In any event, even if his concerns had merit, Padilla and the other cases cited by Respondents show that Sloane and the Secretary of State are not proper Respondents in this case.3 Accordingly, the Court GRANTS the Motion to Dismiss Certain Federal Respondents, ECF No. 102, and DISMISS Attorney General Holder, U.S. Marshal Sloane, and U.S. Secretary of State Clinton from the case. The remaining Respondents are hereby collectively referred to as “the Government” in the Court's analysis below.


The extradition of a person found in the United States to Mexico is governed by the provisions of the federal extradition statutes, 18 U.S.C. §§ 3181 et seq., and the Extradition Treaty between the United States and Mexico. See Extradition Treaty, U.S.-Mex., May 4, 1978, 31 U.S.T. 5059, T.I.A.S. No. 9656 (“Treaty”), attached as ECF No. 41, Ex. C (the “Extradition Treaty”). Every extradition request requires the court to find that: 1) the judicial officer has jurisdiction to conduct an extradition proceeding; 2) the court has jurisdiction over the fugitive; 3) the person before the court is the fugitive named in the request for extradition; 4) there is an extradition treaty in full force and effect; 5) the crimes for which surrender is requested are covered by that treaty; and 6) there is competent legal evidence to support the finding of probable cause as to each charge for which extradition is sought. In re Extradition of Rodriguez Ortiz, 444 F.Supp.2d 876, 881–82 (N.D.Ill.2006) (citing Fernandez v. Phillips, 268 U.S. 311, 312, 45 S.Ct. 541, 69 L.Ed. 970 (1925), Eain v. Wilkes, 641 F.2d 504, 508 (7th Cir.1981), and In re Extradition of Fulgencio Garcia, 188 F.Supp.2d 921, 925 (N.D.Ill.2002)). Upon finding sufficient evidence to support extraditing the fugitive, the court then certifies him as...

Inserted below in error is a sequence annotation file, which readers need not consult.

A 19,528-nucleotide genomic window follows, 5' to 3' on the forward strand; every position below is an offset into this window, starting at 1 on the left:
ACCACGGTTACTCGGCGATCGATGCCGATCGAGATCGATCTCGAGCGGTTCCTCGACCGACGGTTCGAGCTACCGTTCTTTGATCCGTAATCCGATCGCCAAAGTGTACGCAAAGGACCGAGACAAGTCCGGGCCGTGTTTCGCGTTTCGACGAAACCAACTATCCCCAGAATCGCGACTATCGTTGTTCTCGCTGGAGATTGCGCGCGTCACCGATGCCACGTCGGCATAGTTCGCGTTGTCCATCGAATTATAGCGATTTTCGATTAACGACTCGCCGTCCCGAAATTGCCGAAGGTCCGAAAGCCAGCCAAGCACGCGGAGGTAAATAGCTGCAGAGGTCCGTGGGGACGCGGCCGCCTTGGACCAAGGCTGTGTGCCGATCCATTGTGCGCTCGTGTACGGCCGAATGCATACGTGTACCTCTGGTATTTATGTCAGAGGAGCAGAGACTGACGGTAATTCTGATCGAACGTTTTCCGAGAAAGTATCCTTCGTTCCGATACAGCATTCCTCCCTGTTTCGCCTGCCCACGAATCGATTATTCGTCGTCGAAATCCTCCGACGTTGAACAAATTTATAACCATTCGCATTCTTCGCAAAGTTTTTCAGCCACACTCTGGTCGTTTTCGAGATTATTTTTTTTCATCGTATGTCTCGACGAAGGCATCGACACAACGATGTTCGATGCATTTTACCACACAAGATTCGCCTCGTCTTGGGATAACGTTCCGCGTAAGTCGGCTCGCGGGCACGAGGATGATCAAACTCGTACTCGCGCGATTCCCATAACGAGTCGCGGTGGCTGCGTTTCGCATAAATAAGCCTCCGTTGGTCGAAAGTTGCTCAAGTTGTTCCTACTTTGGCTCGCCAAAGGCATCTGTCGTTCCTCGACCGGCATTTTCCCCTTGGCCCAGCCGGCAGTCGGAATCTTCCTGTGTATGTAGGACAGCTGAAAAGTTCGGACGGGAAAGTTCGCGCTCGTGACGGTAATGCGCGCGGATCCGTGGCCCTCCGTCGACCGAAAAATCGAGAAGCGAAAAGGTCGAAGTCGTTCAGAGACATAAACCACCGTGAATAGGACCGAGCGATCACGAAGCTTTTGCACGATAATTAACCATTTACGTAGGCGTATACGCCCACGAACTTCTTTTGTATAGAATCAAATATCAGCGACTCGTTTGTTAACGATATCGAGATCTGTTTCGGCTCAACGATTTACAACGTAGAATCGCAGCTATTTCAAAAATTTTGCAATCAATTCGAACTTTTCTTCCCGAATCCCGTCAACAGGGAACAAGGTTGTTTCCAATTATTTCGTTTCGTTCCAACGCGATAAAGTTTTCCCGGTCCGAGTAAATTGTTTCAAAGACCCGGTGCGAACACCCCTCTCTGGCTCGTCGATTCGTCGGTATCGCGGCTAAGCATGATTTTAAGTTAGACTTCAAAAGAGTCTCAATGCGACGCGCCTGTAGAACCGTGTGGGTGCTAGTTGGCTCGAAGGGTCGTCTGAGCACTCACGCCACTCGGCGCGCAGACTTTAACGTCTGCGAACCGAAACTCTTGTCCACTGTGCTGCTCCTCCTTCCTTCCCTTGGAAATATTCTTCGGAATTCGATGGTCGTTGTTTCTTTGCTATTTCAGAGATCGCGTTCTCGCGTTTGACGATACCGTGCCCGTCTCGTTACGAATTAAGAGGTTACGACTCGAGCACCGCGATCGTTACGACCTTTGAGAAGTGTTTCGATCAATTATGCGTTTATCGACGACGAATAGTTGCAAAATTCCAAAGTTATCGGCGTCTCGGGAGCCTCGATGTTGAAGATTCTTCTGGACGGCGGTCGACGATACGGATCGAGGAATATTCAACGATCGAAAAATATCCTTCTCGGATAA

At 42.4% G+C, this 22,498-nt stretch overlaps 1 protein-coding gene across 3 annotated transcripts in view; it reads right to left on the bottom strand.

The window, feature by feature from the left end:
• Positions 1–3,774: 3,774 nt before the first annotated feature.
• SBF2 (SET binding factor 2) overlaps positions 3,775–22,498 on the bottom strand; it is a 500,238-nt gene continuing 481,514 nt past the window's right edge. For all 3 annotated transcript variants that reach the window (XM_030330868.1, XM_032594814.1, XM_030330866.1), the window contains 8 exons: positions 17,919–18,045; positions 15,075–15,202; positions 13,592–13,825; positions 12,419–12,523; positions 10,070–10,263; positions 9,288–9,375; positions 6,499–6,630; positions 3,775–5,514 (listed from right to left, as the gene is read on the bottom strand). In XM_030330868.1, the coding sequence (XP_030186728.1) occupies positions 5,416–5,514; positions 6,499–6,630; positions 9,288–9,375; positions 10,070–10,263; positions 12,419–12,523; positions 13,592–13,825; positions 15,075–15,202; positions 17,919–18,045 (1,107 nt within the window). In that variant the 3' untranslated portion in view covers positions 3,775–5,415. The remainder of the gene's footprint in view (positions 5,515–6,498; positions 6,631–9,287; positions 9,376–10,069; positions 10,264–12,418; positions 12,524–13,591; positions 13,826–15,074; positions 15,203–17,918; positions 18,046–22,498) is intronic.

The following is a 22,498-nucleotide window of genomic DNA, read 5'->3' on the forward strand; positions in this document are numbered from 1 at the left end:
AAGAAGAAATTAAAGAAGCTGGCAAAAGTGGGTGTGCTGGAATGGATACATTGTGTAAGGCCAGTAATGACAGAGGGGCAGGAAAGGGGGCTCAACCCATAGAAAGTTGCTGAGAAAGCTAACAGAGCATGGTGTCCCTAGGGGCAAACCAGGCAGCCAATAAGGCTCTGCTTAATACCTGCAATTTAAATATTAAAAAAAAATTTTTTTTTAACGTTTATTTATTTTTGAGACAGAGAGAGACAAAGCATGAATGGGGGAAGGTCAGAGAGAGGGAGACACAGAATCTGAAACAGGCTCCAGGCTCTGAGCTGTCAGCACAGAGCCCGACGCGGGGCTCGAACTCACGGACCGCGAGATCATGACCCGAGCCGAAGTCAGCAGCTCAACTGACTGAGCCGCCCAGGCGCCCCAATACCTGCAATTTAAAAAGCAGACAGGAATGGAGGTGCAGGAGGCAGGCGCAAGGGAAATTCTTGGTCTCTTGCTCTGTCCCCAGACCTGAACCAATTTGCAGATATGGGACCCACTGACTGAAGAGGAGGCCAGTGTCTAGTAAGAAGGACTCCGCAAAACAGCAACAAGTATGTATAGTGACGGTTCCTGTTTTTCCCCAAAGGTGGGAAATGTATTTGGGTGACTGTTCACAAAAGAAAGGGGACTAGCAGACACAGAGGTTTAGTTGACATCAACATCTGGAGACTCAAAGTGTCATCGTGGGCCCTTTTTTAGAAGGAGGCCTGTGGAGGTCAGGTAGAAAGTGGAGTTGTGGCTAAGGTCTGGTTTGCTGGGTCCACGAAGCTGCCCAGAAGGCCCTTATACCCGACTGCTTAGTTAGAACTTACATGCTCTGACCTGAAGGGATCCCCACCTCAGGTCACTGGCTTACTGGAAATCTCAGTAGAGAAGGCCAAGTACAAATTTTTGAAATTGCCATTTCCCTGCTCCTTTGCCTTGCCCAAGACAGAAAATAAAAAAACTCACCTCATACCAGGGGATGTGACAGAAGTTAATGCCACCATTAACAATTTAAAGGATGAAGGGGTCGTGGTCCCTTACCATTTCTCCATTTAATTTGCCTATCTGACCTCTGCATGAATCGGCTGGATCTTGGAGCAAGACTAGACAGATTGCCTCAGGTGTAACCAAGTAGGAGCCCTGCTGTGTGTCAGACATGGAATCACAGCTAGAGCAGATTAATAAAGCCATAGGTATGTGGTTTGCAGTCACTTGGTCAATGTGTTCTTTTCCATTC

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3 cases
  • Zhenli Ye Gon v. Holt
    • United States
    • U.S. Court of Appeals — Fourth Circuit
    • December 16, 2014
    ...the Western District of Virginia, where he was then being held. Ultimately, the district court denied the petition. Zhenli Ye Gon v. Holder, 985 F.Supp.2d 733 (W.D.Va.2013).In this appeal from the denial of his habeas petition, Ye Gon raises four claims: (1) the D.C. magistrate judge did no......
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    • December 16, 2014
    ...the Western District of Virginia, where he was then being held. Ultimately, the district court denied the petition. Zhenli Ye Gon v. Holder, 985 F.Supp.2d 733 (W.D.Va.2013). In this appeal from the denial of his habeas petition, Ye Gon raises four claims: (1) the D.C. magistrate judge did n......